Pick up a copy of any law review that you see, and the first article is likely to be, you know, the influence of Immanuel Kant on evidentiary approaches in 18th Century Bulgaria, or something, which I’m sure was of great interest to the academic that wrote it, but isn’t of much help to the bar.
There are countless reasons for this, a couple that I support are lack of faculty interest in legal practice (one of the reasons that many probably are law faculty) and that there are way too many articles out there, making it harder to separate the X-Wings from the Y-Wings (or if you are into more mundane analogies: the wheat from the chaff).
Since this is a blog aimed more at law schools, and since I am a third-year law student, I'm going to be highlighting legal scholarship that is of particular use to prospective law students, law students, recent law graduates, and of course, law schools themselves. If this "pilot" receives at least some support, I will do more in the future.
The article in question for the test-run is by law professor Jim Chen, who has written previously on good, adequate, and marginal debt-income ratios of law graduates, and the mathematics of stipulations on law school scholarships.
Here, I have read his working paper for the Michigan State University law school, "Measuring the Downside Risk of Law School Attendance." It is a short article at 11 pages. In his own words, this is what the article is about:
In this document, I shall focus on student welfare, especially the core economicProfessor Chen is much brighter than I am, and I do not pretend to understand the economic, business, and math reasoning which leads him to his conclusions. For instance, in addition to more intuitive conclusions (like debt-income ratios and win-loss percentages), the "quantitative finance and econometrics" which includes "postmodern portfolio theory" are dense.
question of whether law school attendance delivers a valuable return on students’ investment. I shall also describe the tools, drawn from quantitative finance and econometrics, that I would use to evaluate downside risk and inequality within any cohort of law school graduates.
Chen partially backtracks from his "Degree of Practical Wisdom" debt-income ratios. In it, by studying how mortgage lending worked, he identified three debt-income ratios: A "good" debt-income ratio was 0.5 (total debt is half of one year of income), "adequate" is 1.0 (total debt is equal to one year of income), and "marginal" is 1.5 (where income is 2/3 of total debt). Anything lower than a 1.5 debt-income ratio would put the graduate in a precarious situation.
However, as Chen notes in his newer working paper:
My original stress tests have proved too stringent to offer useful guidance to law schools or their students. Almost no law school graduates begin with an annual income double their level of law school debt.Thus, he readjusts and renames the three ratios. Instead of debt-income ratios, he now uses income-debt ratios ("in order to focus attention on different salary outcomes realized by recent law school graduates"). Now, Chen considers a 3:2 annual gross income to total law school debt to eb "excellent." "Healthy" is 1:1. Finally, "viable" is 2:3.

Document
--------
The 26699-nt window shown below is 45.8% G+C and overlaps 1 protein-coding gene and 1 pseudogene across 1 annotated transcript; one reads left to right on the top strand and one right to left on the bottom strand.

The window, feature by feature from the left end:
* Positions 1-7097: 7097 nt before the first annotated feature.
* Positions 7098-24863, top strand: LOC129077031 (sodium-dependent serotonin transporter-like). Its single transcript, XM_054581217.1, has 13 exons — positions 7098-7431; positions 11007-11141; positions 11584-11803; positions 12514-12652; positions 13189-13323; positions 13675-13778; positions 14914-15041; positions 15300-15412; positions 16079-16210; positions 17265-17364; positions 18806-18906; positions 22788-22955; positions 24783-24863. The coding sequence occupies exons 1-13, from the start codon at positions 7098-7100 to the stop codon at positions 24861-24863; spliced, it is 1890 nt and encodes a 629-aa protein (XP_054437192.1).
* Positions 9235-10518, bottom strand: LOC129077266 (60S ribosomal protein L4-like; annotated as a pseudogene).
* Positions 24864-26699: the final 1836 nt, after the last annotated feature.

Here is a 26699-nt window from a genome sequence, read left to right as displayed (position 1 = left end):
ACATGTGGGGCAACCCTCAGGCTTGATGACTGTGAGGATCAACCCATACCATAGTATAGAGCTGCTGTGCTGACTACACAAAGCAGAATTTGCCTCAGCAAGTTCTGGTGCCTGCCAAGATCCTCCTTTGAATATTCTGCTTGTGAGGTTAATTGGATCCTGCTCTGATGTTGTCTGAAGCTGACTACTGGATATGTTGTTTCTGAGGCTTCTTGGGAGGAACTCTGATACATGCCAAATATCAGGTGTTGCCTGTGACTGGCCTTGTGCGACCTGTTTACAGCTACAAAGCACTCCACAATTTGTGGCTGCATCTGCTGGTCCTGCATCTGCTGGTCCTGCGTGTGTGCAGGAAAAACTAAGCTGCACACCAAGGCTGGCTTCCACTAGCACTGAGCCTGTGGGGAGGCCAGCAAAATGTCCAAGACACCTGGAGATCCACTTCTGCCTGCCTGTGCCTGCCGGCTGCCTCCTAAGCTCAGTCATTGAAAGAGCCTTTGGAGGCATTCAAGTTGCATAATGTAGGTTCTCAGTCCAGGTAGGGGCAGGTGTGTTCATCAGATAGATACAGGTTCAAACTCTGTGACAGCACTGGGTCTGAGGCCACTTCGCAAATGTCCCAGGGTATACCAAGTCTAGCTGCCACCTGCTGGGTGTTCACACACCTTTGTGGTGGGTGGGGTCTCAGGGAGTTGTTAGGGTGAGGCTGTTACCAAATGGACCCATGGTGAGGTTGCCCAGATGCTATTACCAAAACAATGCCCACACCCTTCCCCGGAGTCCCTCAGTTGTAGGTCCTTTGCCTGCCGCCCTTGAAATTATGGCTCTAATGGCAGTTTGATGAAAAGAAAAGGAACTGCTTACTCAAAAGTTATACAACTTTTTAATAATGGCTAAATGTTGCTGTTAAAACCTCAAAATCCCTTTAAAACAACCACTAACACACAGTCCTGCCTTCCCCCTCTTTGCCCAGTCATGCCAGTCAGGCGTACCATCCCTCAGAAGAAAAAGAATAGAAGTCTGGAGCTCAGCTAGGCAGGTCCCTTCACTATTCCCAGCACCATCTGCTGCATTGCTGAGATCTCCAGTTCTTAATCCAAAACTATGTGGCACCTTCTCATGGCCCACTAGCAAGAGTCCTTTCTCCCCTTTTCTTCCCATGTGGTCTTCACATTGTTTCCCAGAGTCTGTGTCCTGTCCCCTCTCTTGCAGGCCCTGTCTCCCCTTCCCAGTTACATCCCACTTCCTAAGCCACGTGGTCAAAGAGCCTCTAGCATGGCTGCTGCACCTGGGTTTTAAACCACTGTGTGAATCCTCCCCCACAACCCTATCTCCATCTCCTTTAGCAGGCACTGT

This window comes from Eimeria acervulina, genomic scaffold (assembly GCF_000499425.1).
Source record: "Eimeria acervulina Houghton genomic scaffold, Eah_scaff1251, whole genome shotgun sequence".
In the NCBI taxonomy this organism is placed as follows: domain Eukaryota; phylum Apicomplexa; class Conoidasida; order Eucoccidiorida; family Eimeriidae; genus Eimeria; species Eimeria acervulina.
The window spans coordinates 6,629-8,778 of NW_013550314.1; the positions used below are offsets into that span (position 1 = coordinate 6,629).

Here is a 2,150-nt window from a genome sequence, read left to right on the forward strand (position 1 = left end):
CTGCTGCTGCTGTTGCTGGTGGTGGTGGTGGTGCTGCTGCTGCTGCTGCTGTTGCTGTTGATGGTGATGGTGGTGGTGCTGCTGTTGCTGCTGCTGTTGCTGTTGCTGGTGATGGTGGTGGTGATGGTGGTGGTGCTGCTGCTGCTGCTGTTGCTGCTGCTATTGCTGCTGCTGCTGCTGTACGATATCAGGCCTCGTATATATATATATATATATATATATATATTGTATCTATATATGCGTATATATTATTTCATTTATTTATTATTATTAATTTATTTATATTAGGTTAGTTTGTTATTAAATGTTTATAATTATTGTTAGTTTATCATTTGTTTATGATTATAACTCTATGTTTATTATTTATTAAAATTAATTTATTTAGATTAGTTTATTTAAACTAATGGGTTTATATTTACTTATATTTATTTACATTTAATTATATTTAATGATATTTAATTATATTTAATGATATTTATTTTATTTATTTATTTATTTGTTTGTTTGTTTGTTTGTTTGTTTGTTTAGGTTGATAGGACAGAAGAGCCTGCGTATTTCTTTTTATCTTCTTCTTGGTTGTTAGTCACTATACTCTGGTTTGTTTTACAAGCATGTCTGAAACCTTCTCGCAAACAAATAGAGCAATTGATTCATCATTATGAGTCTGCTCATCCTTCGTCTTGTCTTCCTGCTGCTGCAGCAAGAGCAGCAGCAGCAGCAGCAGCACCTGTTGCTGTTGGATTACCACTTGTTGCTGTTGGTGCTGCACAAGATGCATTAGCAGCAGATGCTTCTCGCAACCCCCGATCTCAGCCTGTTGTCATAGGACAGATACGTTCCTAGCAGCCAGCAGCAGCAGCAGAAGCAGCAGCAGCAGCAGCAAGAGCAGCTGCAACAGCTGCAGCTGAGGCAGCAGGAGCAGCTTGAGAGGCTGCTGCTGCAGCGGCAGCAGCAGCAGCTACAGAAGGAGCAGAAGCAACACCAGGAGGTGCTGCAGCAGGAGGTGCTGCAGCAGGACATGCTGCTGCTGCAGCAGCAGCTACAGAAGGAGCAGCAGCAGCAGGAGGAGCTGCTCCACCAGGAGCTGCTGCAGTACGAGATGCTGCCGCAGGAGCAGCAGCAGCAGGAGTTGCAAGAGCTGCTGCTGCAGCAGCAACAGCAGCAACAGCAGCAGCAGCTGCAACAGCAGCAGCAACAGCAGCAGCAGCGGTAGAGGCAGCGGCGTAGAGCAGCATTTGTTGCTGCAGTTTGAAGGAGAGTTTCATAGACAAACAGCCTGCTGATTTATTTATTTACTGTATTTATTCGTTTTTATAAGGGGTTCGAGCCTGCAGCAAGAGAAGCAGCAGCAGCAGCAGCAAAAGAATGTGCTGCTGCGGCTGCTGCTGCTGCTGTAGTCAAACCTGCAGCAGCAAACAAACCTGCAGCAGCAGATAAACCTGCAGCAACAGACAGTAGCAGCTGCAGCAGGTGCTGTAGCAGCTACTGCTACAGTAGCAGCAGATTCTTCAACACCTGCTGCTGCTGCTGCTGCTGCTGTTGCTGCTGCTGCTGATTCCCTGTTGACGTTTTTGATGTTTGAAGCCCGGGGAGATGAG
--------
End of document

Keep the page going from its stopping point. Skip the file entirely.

As a disclaimer, Chen notes that he has
consistently (and perhaps too conservatively) assumed that law students have sufficient earnings, savings, or family resources to cover their background costs of living and therefore borrow solely to cover tuition. I know that I have adopted the unrealistic assumption that students begin law school with no undergraduate debt, on the unsupported surmise that they have retired any debt accrued in pursuit of a prelaw degree. I do have reason to believe that average law school debt levels are close to three times the nominal tuition rate of a law school (or, at a public law school, the average blended annual tuition rate) . . .
Again, I am not familiar with "postmodern portfolio theory," but I can understand the bottom line. Professor Chen puts forth a hypothetical law school, and by drawing on his knowledge of economics and business, is able to glean numbers that can actually mean something to someone like me.
Here is the chart.
The first thing I noticed is that the average debt at the hypothetical law school is only $60,000. I don't even think that CUNY, perhaps the most affordable law school in the country (if you are a New York citizen), has an average debt that low. But the debt isn't the takeaway. The takeaway, at least for financial plebeians like me, is the win-loss ratio % underneath the different ratios.
At this hypothetical law school, we find that only 2.61% of the class obtained "excellent" salary-debt ratios, earning $90,000. For those with a "healthy" salary-debt ratio, it is 26.96%. The majority of the graduates of this law school are "viable," 60.87% of them.
If you add up the figures, you will only get to 87.85%. This leaves 12.15% of graduates without a a viable salary-debt ratio, making them unemployed, making less than $40,000 a year, or are pursuing more education.
This article by Professor Chen is highly technical, and in hindsight, may not have been the best choice for a "pilot." That being said, Professor Chen has put forth a new salary-debt ratio standard that is easy to understand, with 3:2 being excellent, 1:1 being healthy, and 2:3 being viable. His table, if it could be more universally employed, would give us a great new tool to "stress test" schools to see what percentage of their graduates are "winning" rather than "losing."
We already know that the majority of law graduates are losing. But legal scholarship like this and others that I will hopefully highlight in the future will help us muddle our way through, as Professor Chen puts it: "the greatest economic challenge the American legal profession has ever faced."